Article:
While 2020 in traffic was in large part similar to 2019, the number of light speeding violations, up to 20 km/h over the limit, increased by 60,000. The use of new monitoring solutions helped increase the number of registered violations.
In 2020, there were 1,402 accidents with human victims in Estonia, 35 less than the year prior. 6,667 drunk drivers were caught last year, down by 484 from 2019.
Sirle Loigo, Police and Border Guard chief law enforcement officer, said the numbers are about the same as 2019 in large part, but the coronavirus' effect on traffic frequency must be considered. In addition, winter conditions in 2020 were not too difficult to operate in.
"In spots, traffic frequency decreased by 30-40 percent in April (during the national emergency situation - ed.) and that shows in the numbers and traffic data. If we are looking at the number of caught speeding violators last year, then stationary cameras registered nearly 30 percent less violations. This speaks to a decrease in traffic frequency and if we are looking at the effects of the coronavirus, then the number of single-vehicle accidents went up and there were less collisions on highways," Loigo said.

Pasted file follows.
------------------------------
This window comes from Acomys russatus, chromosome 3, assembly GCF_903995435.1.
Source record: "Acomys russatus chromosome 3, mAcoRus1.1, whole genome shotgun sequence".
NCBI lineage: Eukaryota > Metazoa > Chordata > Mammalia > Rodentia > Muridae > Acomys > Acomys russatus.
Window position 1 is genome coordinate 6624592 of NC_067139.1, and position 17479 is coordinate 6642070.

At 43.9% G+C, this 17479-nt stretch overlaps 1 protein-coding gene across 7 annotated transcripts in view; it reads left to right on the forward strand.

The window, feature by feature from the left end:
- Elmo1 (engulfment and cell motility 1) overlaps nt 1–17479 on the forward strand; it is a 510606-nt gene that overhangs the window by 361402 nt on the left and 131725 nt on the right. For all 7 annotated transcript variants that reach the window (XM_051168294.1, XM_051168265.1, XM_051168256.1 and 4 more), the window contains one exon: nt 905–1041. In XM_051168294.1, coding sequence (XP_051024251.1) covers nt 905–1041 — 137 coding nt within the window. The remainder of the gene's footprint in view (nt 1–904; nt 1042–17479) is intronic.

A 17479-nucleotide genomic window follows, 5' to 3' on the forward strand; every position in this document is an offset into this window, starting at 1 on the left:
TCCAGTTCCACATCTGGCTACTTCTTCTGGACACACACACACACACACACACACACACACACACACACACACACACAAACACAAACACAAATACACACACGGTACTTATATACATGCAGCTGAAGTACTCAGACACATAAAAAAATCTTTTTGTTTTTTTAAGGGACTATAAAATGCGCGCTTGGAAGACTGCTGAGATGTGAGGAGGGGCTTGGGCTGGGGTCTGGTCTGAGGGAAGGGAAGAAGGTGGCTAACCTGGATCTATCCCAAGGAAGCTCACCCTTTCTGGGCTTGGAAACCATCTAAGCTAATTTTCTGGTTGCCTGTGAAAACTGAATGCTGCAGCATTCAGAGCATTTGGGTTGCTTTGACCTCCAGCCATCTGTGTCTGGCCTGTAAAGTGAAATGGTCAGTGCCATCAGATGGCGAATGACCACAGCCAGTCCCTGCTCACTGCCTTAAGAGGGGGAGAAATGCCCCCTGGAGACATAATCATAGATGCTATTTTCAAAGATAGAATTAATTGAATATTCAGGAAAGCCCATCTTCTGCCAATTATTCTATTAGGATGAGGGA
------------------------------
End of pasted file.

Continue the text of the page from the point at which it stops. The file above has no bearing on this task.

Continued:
There were nearly a quarter million speeding violations recorded in 2020, with 218,116 of them violations up to 20 km/h of the speed limit. The total number of speeding violations in 2020 was up nearly 60,000 from 2019.
Loigo said the increase comes from using mobile cameras: "Close to 80,000 were those who were registered by stationary cameras and more than 122,000 were those who were fixated by mobile cameras."
"There is also the reason of the emergency situation affecting the use of cameras, as at that time, a mobile camera was the only way to monitor in a way that we would not have contact with the person and the cameras were used to the maximum in that time," Loigo added.
The officer said the number of violations registered by mobile cameras is also likely to remain high in 2021 as drivers are not yet used to them yet.
Editor: Kristjan Kallaste